Oh dear! That sounds bad, doesn’t it?
I went down the rabbit hole of links from Klein to Linden, there I found that the models came from the Tax Policy Center’s analysis of Paul Ryan’s plan. Linden had just multiplied it by two. Lot’s of heavy lifting there Michael, make sure you don’t get a hernia. The point I will make about these “most respected tax models” is simple, and in fact the Tax Policy Center made the point first…
The table does not estimate the revenue effects of the entire FY 2012 Budget Resolution proposed by Rep. Paul Ryan (R-WI). The proposed resolution includes measures to broaden the individual and corporate tax bases, but lacks sufficient detail for an estimate including those provisions.
Because they can’t quantify the broadening of the tax base they assume it to be zero. The model is inherently flawed, and cannot be trusted as an accurate prediction of what our revenue would be if the base broadening measure were enacted. And this doesn’t even touch on the growth effect that other policies, not directly related to taxation, would have on our economic productivity. Multiplying it by two and changing your target to Pawlenty doesn’t change the inherent flaw.
If the Klein megamind had ever bothered to read the works of people like Burke, they’d have realized that economic freedom is the seed from which prosperity and economic growth sprouts…
And what is the soil or climate where experience has not uniformly proved that the voluntary flow of heaped-up plenty, bursting from the weight of its own rich luxuriance, has ever run with a more copious stream of revenue than could be squeezed from the dry husks of oppressed indigence by the straining of all the politic machinery in the world?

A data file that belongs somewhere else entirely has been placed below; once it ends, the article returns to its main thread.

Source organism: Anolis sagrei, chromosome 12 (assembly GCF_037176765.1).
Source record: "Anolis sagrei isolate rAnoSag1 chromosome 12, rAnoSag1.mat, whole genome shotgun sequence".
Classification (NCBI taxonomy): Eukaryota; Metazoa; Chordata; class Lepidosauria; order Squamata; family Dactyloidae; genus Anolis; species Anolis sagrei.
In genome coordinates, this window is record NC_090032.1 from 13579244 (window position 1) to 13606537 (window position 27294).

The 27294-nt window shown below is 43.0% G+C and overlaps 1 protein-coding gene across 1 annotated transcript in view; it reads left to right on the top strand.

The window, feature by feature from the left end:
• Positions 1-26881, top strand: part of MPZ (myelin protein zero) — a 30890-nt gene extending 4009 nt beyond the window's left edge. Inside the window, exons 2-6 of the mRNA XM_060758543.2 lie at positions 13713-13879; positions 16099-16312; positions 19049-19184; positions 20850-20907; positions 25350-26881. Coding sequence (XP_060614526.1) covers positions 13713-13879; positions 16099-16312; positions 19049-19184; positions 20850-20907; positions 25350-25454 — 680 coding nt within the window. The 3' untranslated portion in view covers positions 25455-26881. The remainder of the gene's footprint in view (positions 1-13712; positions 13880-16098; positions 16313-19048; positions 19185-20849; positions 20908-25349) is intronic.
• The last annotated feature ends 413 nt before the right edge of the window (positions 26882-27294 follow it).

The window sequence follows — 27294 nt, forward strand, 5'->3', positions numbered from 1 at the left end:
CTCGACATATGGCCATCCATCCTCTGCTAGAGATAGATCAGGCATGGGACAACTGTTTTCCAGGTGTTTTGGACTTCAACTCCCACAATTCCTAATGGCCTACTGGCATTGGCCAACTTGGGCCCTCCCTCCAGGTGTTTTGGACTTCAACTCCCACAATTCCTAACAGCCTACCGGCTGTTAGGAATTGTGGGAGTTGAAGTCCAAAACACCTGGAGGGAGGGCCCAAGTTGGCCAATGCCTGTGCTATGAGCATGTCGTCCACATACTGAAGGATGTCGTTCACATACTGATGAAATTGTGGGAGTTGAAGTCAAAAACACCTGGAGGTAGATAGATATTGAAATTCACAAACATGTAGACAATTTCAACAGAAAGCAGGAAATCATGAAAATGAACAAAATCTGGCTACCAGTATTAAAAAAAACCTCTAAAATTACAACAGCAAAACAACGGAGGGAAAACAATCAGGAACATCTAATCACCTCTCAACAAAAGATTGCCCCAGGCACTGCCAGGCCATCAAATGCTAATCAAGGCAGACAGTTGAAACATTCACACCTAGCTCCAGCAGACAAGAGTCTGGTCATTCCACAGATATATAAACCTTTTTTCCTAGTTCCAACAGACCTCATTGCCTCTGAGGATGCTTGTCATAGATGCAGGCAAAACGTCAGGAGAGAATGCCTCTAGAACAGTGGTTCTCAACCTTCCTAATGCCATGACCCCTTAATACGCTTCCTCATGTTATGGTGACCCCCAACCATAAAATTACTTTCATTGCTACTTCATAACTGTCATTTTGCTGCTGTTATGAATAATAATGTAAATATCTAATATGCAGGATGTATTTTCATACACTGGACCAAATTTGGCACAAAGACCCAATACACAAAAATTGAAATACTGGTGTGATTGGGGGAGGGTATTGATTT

Lowering the tax and regulatory burden on producers and job creators while also limiting congressional spending will have a demonstrably positive effect on economic growth in the United States. Creating an environment where business is embraced rather than squeezed will undoubtedly lead to greater employment and growth opportunities as well.
The Klein megamind doesn’t get these simple facts of life, or doesn’t want to. Unfortunately for them, that just results in their continued beclowing all over the internet. Especially Ezra Klein, who closed out with what I can only imagine was an attempt to pierce the space time continuum and send a message to himself on the morning of Nov 4th 2008…
Let me be clear: If there’s any presidential candidate out there who can force the unemployment rate below zero and cut the deficit by 40 percent before we need to make a single spending cut, he or she has got my vote. But there isn’t. There’s just a presidential candidate saying he can do these things and hoping voters don’t look closely enough at the numbers to call him on it.
Aaron B. Gardner
P.S. As I was adding Tags to the post I got to Bernstein and my mind did an automatic word association which reminded me to include ‘Unemployment’ as a tag. Thanks Jared, you are the gift that keeps on giving.